Sandra Lovelace (1948 - )
Sandra Lovelace is a Maliseet woman from the Tobique First Nation in New Brunswick. She is best known for her fight against gender discrimination that was written into the Indian Act. Her efforts led to a shift in policy that allows for less gender discrimination towards aboriginal women.
- She studied at St. Thomas University in New Brunswick and has a degree in residential construction. Before entering politics, Lovelace worked in the construction industry as a carpenter.
- In the 1970s, Lovelace began her battle against the Indian Act because she had been personally affected by it: she lost her Indian status when she married a white man.
- From 1977 to 1981 Lovelace brought her case to the Supreme Court, where she argued that the denial of her Indian status violated her human rights. She lost her case.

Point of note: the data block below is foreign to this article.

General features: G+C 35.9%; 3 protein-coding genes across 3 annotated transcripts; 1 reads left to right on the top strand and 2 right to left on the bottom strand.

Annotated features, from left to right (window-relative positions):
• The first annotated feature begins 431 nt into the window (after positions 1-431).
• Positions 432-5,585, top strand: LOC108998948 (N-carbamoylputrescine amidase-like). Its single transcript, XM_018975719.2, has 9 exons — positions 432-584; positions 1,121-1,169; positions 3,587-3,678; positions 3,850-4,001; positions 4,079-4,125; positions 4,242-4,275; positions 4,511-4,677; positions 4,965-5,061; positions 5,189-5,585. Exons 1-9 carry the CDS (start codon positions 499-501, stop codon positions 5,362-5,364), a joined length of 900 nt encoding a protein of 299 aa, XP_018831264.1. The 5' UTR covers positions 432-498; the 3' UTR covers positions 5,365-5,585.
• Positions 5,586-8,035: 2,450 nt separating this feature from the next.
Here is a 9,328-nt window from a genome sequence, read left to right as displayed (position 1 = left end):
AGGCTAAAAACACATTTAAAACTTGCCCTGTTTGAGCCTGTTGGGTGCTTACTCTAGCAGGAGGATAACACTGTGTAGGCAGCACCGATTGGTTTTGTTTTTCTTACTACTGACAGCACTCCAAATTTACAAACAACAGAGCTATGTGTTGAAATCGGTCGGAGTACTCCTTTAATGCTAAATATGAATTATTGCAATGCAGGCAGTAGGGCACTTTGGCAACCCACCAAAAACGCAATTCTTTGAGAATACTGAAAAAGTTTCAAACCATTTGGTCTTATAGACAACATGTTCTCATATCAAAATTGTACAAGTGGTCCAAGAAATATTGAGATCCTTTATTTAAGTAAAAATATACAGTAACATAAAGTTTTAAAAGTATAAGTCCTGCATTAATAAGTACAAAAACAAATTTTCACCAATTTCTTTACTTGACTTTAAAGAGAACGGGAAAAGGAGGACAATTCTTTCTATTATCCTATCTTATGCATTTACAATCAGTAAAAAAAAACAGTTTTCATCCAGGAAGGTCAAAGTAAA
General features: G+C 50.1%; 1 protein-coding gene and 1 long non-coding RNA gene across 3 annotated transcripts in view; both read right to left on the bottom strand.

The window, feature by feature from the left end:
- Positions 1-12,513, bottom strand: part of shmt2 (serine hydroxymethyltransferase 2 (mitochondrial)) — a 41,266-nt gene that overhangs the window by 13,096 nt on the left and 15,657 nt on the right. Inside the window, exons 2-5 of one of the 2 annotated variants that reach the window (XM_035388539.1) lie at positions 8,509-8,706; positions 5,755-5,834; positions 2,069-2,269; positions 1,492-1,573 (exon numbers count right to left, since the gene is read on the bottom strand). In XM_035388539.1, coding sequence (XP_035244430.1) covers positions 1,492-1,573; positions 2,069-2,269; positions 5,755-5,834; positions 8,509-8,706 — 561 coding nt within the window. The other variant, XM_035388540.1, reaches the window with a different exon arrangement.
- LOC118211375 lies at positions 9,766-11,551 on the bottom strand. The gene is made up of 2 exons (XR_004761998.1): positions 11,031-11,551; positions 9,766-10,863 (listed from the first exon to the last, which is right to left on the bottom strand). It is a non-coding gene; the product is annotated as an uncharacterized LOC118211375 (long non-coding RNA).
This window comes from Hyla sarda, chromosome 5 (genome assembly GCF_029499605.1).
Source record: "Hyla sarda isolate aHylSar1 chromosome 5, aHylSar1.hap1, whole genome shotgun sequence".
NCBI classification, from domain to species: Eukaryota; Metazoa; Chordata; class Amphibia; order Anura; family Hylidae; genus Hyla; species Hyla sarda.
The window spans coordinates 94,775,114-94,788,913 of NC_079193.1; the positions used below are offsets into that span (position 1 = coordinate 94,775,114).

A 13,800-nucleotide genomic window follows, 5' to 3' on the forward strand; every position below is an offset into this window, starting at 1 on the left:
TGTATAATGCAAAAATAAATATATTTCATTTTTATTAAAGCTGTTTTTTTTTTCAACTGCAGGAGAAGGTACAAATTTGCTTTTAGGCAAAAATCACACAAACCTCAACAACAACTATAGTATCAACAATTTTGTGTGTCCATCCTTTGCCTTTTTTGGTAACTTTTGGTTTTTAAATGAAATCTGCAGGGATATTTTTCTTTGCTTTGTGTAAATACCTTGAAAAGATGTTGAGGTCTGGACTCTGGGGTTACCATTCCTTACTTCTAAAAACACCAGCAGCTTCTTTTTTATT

- She petitioned the United Nations Human Rights Committee, who agreed that Canada should change the law.
- In 1985, Bill C-31 was created and added to the Indian Act. This change allowed aboriginal women to marry whom they pleased without losing Indian status.
- In 1990 Lovelace was awarded the Order of Canada, and in 1992 she received the Governor General's Award.
- Prime Minister Paul Martin appointed her to the Senate in 2005.